A drone thermography over Østerbyen and Kvaglund has revealed ten new breaks in the district heating network at Din Forsyning, which since November has been plagued by an unusually large water loss of up to 500 cubic meters of hot water per day.
The large-scale hunt for fractures and leaks in Esbjerg's district heating network is now continuing for the fifth month, but there is light ahead, says Thomas Bornhøft, recycling and distribution manager at Din Forsyning.
Since November, he has been in charge of a search team that has been tasked with finding the reason why the district heating network suddenly lost up to 500 cubic meters of water a day, corresponding to about 200 cubic meters more than usual, which was bad news for both the CO2 accounts and the Esbjerg residents' heating bill.
Now, however, it is finally starting to lighten up. With the help of thermographers, drone flights (from Drone Systems), we have managed to locate over 40 fractures. With loss now reaching about 350 cubic meters of hot water per day. This means that we are approaching acceptable consumption, says Thomas Bornhøft.
Help from drones by Drones System
From the air, the drone can use a thermal sensor to measure heat radiation and identify abnormally high temperatures and the probability of a leak, and this has proven to be extremely effective.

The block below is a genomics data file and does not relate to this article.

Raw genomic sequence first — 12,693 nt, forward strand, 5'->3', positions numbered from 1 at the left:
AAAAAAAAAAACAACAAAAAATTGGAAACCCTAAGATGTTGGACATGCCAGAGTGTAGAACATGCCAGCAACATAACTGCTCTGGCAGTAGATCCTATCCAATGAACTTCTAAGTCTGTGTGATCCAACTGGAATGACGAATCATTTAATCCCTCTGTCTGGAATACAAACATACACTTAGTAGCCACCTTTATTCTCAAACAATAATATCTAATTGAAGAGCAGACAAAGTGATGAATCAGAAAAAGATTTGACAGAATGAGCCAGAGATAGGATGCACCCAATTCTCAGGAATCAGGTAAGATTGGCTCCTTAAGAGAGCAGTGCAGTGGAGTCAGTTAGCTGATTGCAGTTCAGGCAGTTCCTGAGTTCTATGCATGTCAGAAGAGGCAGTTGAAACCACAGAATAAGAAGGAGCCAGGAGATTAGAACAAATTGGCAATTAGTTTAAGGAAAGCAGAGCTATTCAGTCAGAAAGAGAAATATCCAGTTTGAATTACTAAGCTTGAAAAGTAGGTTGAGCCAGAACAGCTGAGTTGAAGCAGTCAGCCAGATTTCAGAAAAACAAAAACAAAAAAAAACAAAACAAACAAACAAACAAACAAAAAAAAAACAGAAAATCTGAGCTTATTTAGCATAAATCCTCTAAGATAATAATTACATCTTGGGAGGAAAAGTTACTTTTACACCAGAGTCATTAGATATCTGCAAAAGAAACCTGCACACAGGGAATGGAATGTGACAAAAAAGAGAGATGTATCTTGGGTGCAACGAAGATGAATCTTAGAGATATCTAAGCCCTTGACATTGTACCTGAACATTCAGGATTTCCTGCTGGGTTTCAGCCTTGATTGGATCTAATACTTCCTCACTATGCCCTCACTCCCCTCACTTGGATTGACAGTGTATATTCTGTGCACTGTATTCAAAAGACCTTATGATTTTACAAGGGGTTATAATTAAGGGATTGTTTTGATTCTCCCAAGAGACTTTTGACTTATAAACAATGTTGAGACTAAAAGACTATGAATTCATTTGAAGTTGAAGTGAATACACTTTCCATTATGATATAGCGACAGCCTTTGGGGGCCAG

- The biggest advantage of using drone flying rather than thermography from a car is that we can check the branch lines all the way to the houses as well as the internal lines. The results of both the drone flight and our thermography from car have confirmed there is a challenge with lack of maintenance of the "private" district heating lines. The housing associations and owners' associations are good at having their wires repaired when we inform them that they have a break, but it lags a bit with preventive maintenance and replacement, says Thomas Bornhøft from Din Forsyning.
The drone flights over eastern Esbjerg are just the first stage of a larger, planned drone thermography of the whole of Esbjerg and Varde. Flights will take place over the next five years, and the hope is that in this way even more leaks can be found in the district heating network.